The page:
Reducing Turnover through Personnel Selection
DENNIS S. JOY
High rates of employee turnover have plagued many business organizations for years. Turnover leads to morale problems, disrupts team functioning, and results in high retraining costs. In 1980 the average monthly turnover rate for all companies was approximately 2 percent ( Bureau of National Affairs, 1980), for an annual rate of approximately 24 percent. In an average company, turnover among newly recruited college graduates can be as high as 50 percent during the first five years of employment ( Fortune, 1981). This is supported by more recent statistics that indicate the average tenure in current occupations for all ages and all occupations is 6.6 years ( Monthly Labor Review, 1988). And, in high-turnover segments of the labor market (e.g., young entry-level sales and service workers, 16-24 year olds) the average tenure is only 1.7 years. The annual turnover rate among part-time clerks and cashiers in the convenience store industry can be as high as 134 percent ( NACS, 1988).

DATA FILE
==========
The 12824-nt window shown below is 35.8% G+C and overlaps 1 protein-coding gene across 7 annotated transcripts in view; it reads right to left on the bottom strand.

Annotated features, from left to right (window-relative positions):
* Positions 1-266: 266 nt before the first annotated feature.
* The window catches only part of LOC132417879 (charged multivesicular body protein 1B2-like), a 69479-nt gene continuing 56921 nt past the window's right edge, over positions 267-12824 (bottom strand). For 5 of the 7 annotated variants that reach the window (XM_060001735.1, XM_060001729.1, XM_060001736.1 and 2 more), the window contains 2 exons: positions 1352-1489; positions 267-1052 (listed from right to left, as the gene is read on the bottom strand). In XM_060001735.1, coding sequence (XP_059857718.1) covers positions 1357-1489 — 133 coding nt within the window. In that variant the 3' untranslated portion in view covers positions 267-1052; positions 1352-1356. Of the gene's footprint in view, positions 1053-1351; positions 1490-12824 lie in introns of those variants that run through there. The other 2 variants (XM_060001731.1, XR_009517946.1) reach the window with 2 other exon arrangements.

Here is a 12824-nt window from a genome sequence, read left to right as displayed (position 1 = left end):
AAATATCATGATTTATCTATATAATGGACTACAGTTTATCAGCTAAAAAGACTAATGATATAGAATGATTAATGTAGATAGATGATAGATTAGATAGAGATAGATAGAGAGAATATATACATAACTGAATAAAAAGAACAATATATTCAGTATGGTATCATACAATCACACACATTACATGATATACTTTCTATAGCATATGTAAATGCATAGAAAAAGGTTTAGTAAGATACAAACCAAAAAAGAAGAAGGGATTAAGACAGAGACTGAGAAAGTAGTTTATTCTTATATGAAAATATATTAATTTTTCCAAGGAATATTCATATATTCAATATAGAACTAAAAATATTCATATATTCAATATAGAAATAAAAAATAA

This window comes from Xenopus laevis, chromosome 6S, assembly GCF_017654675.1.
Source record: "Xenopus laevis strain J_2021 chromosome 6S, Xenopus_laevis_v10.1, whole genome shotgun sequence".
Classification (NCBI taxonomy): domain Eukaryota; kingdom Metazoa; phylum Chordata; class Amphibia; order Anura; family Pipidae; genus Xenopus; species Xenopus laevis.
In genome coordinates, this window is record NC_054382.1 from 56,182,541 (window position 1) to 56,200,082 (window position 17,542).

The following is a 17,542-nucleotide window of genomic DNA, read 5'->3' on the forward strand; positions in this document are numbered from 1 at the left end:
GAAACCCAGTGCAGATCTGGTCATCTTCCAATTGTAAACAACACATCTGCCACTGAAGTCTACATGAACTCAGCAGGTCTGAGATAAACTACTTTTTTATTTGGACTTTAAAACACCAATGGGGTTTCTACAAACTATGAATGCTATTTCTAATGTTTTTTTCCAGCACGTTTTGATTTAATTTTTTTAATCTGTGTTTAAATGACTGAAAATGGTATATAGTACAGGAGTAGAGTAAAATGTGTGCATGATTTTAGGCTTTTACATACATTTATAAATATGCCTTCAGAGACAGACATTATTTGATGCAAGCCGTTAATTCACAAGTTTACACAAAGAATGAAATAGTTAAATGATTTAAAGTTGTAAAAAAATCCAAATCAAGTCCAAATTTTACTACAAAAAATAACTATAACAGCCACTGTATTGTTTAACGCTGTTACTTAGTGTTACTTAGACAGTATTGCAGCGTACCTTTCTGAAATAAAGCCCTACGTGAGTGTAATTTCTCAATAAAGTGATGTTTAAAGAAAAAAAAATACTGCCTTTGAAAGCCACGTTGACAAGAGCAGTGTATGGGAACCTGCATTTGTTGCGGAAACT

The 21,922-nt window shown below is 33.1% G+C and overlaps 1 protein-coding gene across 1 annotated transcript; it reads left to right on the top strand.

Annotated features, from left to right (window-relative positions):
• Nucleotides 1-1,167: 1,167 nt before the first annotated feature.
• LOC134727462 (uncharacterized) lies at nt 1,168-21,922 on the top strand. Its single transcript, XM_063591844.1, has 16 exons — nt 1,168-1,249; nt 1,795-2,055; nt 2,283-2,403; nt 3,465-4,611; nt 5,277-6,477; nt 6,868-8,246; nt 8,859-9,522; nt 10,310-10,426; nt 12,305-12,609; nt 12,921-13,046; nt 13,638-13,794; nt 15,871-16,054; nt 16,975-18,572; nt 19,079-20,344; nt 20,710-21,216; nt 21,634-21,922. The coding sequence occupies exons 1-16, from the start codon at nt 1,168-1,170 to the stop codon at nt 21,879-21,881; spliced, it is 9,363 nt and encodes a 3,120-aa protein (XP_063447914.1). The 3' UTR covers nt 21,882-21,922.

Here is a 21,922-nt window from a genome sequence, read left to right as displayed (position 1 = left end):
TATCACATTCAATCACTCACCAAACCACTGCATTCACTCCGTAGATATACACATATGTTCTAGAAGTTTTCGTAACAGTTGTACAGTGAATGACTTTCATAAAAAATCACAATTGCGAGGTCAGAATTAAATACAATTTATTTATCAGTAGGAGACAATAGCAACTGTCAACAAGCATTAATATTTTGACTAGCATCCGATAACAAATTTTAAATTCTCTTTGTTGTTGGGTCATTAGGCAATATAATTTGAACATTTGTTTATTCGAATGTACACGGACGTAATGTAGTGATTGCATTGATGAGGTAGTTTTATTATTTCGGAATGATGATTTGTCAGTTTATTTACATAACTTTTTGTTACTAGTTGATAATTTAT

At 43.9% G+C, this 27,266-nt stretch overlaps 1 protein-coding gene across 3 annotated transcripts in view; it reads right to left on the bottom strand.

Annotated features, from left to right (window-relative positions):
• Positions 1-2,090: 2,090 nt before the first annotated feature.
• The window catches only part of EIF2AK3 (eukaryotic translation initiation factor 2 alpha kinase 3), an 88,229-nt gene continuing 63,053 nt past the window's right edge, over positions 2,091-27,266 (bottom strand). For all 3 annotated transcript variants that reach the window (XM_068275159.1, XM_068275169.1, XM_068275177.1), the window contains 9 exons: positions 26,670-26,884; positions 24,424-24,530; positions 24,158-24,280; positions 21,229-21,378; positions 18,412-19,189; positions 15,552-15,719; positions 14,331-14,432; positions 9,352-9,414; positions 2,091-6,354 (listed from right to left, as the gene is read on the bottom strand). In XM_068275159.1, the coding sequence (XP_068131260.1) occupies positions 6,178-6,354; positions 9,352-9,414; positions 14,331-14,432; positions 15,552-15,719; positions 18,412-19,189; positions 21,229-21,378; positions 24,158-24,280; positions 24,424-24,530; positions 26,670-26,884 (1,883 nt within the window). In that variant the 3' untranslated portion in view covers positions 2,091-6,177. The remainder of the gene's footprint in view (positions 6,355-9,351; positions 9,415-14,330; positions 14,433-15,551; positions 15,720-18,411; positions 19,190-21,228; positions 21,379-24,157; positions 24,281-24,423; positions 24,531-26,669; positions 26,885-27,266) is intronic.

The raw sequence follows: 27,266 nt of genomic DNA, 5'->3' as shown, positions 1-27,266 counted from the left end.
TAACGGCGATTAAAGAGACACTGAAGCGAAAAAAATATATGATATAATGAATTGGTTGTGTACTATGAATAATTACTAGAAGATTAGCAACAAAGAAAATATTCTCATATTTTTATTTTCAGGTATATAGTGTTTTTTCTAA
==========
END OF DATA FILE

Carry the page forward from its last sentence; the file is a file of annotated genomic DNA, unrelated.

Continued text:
High rates of dysfunctional employee turnover can represent substantial and unacceptably high costs of doing business. Frequent consequences are administrative costs associated with recruitment, selection, training, and development ( Cascio, 1982; Mowday, Porter & Steers, 1982). Cascio ( 1982) cites replacement costs for various insurance company personnel ranging from approximately $13,000 for a claims investigator to approximately $400,000 for an experienced